An Appetite for "Healthy"

New research out of Cornell reveals how much of what we eat is triggered by our brain, by our ability to sense and feel "full" or satisfied.  Leave it to Brian Wansink and his team at the Cornell Food and Brand Lab to detect how our bodies signal for us to eat more if a food is labeled as "healthy."  Published in the Journal of the Association for Consumer Research, the team of researchers examined how foods labeled as healthy tend to be synonymous with "less filling," causing us to overeat.

Here's more on the study itself:

"The first study was conducted with 50 undergraduate students at a large public university and employed the well-established Implicit Association Test to provide evidence for an inverse relationship between the concepts of healthy and filling.

The second study was a field study conducted with 40 graduate students at a large public university and measured participants’ hunger levels after consuming a cookie that is either portrayed as healthy or unhealthy to test the effect of health portrayals on experienced hunger levels.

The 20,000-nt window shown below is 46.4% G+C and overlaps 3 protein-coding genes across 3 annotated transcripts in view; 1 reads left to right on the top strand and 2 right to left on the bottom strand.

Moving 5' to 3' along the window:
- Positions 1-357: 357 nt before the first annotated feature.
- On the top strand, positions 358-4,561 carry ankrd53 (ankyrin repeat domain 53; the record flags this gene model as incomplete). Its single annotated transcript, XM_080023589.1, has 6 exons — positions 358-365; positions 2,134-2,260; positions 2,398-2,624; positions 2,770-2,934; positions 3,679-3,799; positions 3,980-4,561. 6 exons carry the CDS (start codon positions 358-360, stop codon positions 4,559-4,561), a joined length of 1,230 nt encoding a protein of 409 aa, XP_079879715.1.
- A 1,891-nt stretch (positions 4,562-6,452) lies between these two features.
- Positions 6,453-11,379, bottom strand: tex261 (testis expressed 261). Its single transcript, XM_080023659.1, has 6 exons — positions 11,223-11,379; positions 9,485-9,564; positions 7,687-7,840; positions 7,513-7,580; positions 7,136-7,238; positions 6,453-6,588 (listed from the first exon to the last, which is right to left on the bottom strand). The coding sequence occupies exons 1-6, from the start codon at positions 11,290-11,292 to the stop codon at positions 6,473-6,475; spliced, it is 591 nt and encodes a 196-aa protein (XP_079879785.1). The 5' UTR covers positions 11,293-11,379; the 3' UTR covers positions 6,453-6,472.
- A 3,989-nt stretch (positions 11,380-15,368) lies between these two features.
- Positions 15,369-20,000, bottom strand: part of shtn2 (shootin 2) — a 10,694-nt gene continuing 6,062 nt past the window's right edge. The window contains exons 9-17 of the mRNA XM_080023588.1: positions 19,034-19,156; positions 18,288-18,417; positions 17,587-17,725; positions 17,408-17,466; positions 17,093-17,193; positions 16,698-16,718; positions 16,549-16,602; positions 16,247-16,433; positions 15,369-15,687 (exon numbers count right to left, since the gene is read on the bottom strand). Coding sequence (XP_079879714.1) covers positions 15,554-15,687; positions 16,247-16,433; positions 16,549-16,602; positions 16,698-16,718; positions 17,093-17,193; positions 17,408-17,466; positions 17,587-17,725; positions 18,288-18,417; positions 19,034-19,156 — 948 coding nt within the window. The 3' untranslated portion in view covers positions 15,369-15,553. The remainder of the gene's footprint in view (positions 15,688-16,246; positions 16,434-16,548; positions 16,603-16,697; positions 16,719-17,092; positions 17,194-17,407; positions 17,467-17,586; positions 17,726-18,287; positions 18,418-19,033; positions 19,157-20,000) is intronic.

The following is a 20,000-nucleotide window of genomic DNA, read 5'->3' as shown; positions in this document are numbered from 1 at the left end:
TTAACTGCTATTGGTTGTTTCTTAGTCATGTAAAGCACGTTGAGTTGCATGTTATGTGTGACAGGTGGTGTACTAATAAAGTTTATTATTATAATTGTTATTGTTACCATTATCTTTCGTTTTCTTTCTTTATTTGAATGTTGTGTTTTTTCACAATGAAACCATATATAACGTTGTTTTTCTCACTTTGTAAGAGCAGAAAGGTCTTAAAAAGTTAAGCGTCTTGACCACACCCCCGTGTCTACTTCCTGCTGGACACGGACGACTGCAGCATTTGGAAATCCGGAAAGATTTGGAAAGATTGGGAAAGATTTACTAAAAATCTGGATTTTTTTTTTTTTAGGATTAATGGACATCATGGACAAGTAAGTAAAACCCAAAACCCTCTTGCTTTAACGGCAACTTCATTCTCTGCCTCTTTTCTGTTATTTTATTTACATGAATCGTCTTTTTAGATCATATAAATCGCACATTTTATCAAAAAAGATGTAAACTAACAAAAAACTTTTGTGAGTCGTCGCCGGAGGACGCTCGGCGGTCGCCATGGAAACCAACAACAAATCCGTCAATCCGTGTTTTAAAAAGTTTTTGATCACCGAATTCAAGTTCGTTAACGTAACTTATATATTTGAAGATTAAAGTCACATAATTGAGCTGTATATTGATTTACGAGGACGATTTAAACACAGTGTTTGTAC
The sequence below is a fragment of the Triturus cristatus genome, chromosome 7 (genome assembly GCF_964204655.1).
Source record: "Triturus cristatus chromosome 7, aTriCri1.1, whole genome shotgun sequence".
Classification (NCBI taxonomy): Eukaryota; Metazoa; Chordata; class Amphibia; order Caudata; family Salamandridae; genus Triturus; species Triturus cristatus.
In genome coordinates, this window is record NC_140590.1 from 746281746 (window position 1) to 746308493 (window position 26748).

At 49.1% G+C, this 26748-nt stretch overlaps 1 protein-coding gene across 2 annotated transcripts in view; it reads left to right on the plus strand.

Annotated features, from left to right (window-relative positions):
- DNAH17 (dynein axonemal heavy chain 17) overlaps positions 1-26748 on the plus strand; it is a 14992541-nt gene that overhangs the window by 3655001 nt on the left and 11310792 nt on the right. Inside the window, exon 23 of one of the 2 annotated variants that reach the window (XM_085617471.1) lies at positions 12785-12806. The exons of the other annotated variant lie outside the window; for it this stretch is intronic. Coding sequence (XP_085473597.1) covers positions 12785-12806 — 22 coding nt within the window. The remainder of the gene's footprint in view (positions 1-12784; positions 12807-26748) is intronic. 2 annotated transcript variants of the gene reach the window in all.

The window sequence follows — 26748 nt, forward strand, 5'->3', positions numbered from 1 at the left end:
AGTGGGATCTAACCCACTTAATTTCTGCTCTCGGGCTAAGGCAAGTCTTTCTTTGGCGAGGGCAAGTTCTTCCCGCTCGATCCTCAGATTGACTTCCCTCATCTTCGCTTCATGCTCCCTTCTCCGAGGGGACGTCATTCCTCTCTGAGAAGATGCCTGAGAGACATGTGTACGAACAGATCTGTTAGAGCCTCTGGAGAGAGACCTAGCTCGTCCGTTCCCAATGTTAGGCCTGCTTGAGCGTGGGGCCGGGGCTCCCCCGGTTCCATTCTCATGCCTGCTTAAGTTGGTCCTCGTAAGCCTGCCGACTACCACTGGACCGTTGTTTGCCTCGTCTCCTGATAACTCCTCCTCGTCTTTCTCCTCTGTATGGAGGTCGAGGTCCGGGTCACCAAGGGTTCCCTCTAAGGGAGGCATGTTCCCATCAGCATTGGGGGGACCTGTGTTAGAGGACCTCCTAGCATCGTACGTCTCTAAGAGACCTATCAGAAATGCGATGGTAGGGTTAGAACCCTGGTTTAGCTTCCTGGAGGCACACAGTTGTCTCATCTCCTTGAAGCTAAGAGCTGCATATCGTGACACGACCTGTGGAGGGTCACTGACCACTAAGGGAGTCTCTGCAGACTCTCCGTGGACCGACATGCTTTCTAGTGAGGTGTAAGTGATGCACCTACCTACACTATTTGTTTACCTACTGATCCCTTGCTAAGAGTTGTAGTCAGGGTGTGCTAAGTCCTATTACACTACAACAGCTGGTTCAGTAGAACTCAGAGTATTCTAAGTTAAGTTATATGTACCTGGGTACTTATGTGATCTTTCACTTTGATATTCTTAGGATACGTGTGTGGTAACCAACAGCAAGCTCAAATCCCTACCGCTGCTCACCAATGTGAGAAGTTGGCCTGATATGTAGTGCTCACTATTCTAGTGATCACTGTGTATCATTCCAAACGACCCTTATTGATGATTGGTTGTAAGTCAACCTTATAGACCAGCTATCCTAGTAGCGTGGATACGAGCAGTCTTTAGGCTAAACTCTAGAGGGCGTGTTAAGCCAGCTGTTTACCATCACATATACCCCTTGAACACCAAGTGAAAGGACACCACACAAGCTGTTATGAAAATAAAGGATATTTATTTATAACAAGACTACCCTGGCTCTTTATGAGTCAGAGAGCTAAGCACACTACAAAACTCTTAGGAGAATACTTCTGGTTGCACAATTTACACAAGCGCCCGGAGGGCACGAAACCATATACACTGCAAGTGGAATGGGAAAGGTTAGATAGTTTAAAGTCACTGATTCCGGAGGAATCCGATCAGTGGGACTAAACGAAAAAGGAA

The third study was conducted with 72 undergraduate students in a realistic scenario to measure the impact of health portrayals on the amount of food ordered before watching a short film and the actual amount of food consumed during the film. The set of three studies converges on the idea that consumers hold an implicit belief that healthy foods are less filling than unhealthy foods."

The main finding? "When a food is portrayed as healthy, as opposed to unhealthy, consumers report lower hunger levels after consumption, order greater portion sizes of the food, and consume greater amounts of the food." 

One solution, the researchers point out, is to highlight the nourishing or wholesome aspects of food, rather than their healthfulness.  This, they contend, reverses our overeating tendencies associated with healthy foods.  And as FoodNavigator points out,  it isn't all bad news for food companies seeking to capitalize on consumer demand for nutritious food options.  Perhaps when someone is more satisfied, and for longer, brand loyalty (and willingness to pay a pretty penny for a specific food) actually increases.

Next time you're perusing food and beverage options, take note of the healthy labels and whether it may have an effect on your consumption.